Summary in one sentence – when a group of customers is segmented in micro segments and targeted by many small campaigns, the accumulated uplift is much greater than mass-mailing campaigns. If a message is relevant, it makes for a better customer experience. According to DMA, marketers have found a 760% increase in email revenue from segmented campaigns. This makes perfect sense: The more relevant the message, the more likely your subscriber is to act on it (and bring you income).
Many many small groups. Segmentation is the art of thinking in groups. You have to realize that your email list consists of different kind of people, with different behavior, profiles, and interests. But if your subscribers are so different, why treat them all the same? The solution is splitting your email list into groups that are alike and the more granular the customer group, the more the offer can be tailored to customers’ specific needs and wants, and therefore higher engagement would be achieved.
How deep to go with microsegments? The overall message is – as you cater to smaller and smaller segments, the average uplift you can expect to gain from your total customer base grows. In smaller groups, each customer will generate more uplift on average than if he or she were approached as a part of a larger group.
How to segment? How to start with smarter segmentation? Segmentation occurs in a variety of forms and levels of sophistication – from simple demographic segmentations to more sophisticated segments built according to business rules or based on scientific models such as cluster analysis. Segmentation criteria can include product owners or non-users, last purchase or activity at your site, registration time e.t.c. Once you start layering segmentation criteria, the possibilities are almost endless. All the data in your database – or even combined, derived or external data – can be used to create these segmentation models. Most used criteria are by 4 large groups:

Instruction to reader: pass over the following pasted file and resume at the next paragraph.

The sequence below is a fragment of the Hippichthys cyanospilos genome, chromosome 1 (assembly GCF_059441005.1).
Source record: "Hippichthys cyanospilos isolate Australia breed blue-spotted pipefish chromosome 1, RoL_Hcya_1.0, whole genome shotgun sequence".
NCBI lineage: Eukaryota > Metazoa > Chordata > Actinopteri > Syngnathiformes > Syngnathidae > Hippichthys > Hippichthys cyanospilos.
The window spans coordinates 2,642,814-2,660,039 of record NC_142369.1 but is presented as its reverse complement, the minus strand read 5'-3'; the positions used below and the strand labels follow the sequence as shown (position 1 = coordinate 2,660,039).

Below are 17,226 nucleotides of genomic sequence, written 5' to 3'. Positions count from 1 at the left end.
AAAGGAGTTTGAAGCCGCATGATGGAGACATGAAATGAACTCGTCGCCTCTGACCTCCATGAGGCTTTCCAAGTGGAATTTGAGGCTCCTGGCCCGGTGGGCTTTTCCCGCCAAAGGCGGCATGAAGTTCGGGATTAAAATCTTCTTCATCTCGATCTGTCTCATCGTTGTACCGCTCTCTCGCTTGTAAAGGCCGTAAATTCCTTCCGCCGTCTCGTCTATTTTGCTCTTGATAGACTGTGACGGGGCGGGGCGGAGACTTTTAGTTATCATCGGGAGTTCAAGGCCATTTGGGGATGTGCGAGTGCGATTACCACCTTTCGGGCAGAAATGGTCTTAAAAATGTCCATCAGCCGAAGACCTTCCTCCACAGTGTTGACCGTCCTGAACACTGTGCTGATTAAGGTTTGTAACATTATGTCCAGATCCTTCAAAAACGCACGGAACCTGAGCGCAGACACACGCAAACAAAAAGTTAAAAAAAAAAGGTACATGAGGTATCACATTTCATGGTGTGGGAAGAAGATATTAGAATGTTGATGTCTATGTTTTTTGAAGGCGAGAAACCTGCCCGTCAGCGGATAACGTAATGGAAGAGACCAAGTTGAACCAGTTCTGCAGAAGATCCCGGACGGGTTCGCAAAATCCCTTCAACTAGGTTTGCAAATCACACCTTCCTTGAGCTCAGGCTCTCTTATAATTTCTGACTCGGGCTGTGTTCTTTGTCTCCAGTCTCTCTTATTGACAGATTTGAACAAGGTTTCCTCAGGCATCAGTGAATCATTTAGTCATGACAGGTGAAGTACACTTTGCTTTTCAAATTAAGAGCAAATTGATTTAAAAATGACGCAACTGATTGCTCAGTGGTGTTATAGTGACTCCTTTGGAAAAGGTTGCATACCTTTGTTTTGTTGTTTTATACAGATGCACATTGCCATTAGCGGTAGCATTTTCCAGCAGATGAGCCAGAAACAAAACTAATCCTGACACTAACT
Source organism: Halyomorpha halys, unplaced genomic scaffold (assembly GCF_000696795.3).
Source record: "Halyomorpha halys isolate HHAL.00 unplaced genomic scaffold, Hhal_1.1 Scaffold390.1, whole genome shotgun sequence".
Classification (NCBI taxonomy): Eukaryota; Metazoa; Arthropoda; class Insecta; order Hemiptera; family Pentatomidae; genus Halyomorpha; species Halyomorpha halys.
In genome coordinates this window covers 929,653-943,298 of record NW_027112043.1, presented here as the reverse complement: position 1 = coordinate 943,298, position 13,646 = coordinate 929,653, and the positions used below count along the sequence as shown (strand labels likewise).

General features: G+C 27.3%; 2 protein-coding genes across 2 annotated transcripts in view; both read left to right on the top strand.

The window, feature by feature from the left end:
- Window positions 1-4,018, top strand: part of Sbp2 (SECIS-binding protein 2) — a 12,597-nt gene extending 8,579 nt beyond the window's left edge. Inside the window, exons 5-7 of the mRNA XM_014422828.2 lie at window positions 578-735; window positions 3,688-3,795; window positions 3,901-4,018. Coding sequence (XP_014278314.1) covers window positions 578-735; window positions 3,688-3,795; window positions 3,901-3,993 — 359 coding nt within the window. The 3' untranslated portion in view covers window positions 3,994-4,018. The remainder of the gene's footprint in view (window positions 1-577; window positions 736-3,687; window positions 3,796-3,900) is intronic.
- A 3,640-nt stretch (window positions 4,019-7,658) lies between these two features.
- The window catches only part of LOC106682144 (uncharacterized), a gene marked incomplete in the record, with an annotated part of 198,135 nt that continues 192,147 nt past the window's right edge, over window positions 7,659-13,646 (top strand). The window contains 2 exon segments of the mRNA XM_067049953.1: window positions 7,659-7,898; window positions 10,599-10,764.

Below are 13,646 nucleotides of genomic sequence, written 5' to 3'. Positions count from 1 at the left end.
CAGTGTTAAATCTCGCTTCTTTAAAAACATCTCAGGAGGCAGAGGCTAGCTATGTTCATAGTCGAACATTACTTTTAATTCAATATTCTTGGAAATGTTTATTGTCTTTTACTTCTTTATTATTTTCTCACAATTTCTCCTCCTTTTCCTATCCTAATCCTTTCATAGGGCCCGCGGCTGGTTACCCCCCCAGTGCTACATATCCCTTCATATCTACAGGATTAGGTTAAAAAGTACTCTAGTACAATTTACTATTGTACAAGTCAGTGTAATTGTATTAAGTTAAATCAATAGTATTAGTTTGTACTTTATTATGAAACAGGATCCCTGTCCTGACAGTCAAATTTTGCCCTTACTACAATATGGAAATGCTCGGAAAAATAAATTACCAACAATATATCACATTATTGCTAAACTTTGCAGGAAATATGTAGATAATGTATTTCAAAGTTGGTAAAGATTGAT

- Geographics – country, city, language, climate, area, population
- Demographics – age, gender, income, education, life stage, family, occupation
- Psychographics – lifestyle, concerns, personality, values, attitude
- Behavioral – purchase usage, intent, occasion, buyer stage, user status, engagement, clicks
What is very important – if you have behavioral data available, it is extremely important not to let this go to waste. By sorting past orders and purchases by category, price range, etc a whole new plethora of segmentation options opens up.
Segmenting on Customer lifetime value. For instance, the customer lifetime value can be on of the segmentation criteria. It takes multiple pieces of purchase, costs and profile data to make such a calculation. But after you have calculated customer lifetime value it is possible to target your best customers, exclude your worst customers or craft specific campaigns for the part of the email list with the highest potential for growth.
There are different types of clients. Sometimes these buyer types are typecast as personas, but it can on a different level too. By selecting the people that were high spenders and have seen a decline in spending the last months, you are looking to spending patterns. Looking back at previous behavior it is possible to identify and craft your messages to fit this group.
A part of the email marketing plan – segmentation. Every time you select a group from your email database, it’s email marketing segmentation. This is a seemingly simple but extremely powerful mechanism. An email marketer can slice and dice his list and craft messages that fit the segments, ultimately lifting results. After send-out of emails you analyze – which has the highest impact per recipient affected, and which has the biggest impact on bottom line total revenue. Yes, some segmentation can be time and money consuming process.
Anyway, in today’s tough competition era segmentation should be a part of every healthy email marketing strategy.
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